Airbnb and the NSW Mortgage Enforcement Process

Only recently Airbnb has hit and begun spreading on Australian soil, following other sharing economy platforms such as the likes of Uber and Lyft. The growing popularity of Airbnb represents the beginning of a significant shift in the way that the lodging market may develop in the years to come, but how compatible is current mortgage enforcement law with this new way of lodging?

Airbnb in a nutshell is a website and app platform that connects hosts and guests to arrange for a place to stay. It has a system simplicity and user interface that often enables lodging to be booked quicker, easier and cheaper than most hotels. Being able to see photos of the exact place you could be staying, reading reviews, seeing it on a map, and having the ability to message with the owner who often can suggest interesting and fun things to do in the area, all make Airbnb a much more personal experience than the formal hotel setting.

A recent decision in the Supreme Court of Victoria of Swan v Uecker held that tenants who hosted Airbnb guests in their rented apartment while off on their own holiday constituted the granting of exclusive possession for a period of time and this, taking into consideration the surrounding circumstances, constituted a lease as opposed to a licence. This was despite the explicit reference in the Airbnb agreement to the host/guest arrangement being a ‘licence’, this was “no more than a label”.  The Court did not consider the instance of renting a single room to the Airbnb guests.

Enforcement Problems with Airbnb Tenancies

The standard mortgage enforcement process generally involves obtaining a Judgment against a defaulting owner which is enforced by the execution of a Writ of Possession. The Sheriff executes the Writ after giving the defaulting owner time to vacate the property. Where the property is tenanted, the current process requires tenants to be informed at least twice of the impending enforcement action.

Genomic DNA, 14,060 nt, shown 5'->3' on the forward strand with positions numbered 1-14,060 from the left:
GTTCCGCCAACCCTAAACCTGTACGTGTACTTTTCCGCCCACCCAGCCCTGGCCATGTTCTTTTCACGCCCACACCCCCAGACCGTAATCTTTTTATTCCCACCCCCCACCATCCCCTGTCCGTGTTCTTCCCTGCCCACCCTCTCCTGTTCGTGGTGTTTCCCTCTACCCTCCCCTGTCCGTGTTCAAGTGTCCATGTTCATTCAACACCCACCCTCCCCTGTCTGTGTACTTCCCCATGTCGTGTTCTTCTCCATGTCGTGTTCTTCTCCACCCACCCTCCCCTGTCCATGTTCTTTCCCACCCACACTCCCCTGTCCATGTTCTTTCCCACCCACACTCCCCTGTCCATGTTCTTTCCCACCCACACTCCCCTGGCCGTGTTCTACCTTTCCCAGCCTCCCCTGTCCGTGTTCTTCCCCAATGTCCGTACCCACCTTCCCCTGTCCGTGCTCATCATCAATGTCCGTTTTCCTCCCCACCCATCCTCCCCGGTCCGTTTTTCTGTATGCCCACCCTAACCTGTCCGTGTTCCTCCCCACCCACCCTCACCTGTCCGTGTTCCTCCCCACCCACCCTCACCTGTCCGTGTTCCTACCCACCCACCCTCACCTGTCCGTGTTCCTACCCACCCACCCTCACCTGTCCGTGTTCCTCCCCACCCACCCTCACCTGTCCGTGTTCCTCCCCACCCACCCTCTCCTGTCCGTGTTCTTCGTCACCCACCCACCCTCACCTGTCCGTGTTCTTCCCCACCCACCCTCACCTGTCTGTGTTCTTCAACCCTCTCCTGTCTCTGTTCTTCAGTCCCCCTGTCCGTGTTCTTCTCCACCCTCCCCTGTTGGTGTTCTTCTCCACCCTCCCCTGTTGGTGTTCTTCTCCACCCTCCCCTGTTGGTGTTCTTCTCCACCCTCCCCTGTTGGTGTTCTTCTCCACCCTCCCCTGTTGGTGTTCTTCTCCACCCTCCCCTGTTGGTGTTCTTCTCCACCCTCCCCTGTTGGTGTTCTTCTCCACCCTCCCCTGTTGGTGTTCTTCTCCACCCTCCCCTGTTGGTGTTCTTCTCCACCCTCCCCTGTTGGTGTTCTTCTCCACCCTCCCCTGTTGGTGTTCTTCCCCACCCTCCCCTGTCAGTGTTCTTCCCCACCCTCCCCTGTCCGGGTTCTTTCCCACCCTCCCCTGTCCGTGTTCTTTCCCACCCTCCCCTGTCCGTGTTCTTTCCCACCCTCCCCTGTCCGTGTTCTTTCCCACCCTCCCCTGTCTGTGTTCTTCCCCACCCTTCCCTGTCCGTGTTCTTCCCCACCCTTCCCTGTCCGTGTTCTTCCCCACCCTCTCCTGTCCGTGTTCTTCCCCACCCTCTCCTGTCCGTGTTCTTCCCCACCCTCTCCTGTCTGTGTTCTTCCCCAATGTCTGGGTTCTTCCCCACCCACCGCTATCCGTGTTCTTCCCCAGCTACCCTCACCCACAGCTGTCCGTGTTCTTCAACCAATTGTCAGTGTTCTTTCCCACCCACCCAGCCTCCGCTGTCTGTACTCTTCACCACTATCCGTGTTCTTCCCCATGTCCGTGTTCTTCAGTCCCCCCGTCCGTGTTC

In NSW, notice of the Court proceedings must be provided to all occupiers of the mortgaged premises and they must be allowed 10 days, within which to apply to be joined to the proceedings to defend occupation of the property.  Once given notice of the mortgagee’s intentions, and without any extra-ordinary rights to assert, a tenant is no longer entitled to remain in the mortgaged property and must leave when the Sheriff arrives.

Whilst this deals with the existence of tenancies generally, it is apparent that the existence of short term Airbnb ‘tenancies’ presents an inconsistency with the intentions behind the requirement to give notice to an occupier. Keep in mind that, evidenced from statistics Airbnb has posted on their website, the average Airbnb stay lasts less than a week.

How is a tenant supposed to react when served with a Sheriff’s notice to vacate relating to the property they paid good money for and in good faith? Or more importantly, what rights does an Airbnb tenant have who missed receiving a notice to vacate and is forced to leave mid-holiday by the Sheriff?

The possibilities may seem farfetched today, but with the rapid growth of Airbnb and similar services, these possibilities may become more and more realistic. Airbnb provides an additional potential disruption to a smooth enforcement process and will call into question the rights of the short term ‘tenant’. Finding oneself between a rock and a hard place with Airbnb and other similar sharing economy platforms can be daunting given the current legal grey areas. If you find yourself in need of any assistance in respect of these issues, Hicksons will be able to help.

The current NSW mortgage enforcement procedure does appear to be in a better position than Victoria in terms of practically adapting to the challenges that Airbnb presents, however it is not without its own challenges. Just as all law must reflect solutions for the challenges of its time, sharing economy platforms will continue to grow, and the legal system must adapt to these challenges in order to maintain practical efficiency and effectiveness.

Post by Jack Guthrie and Cindy Shum 

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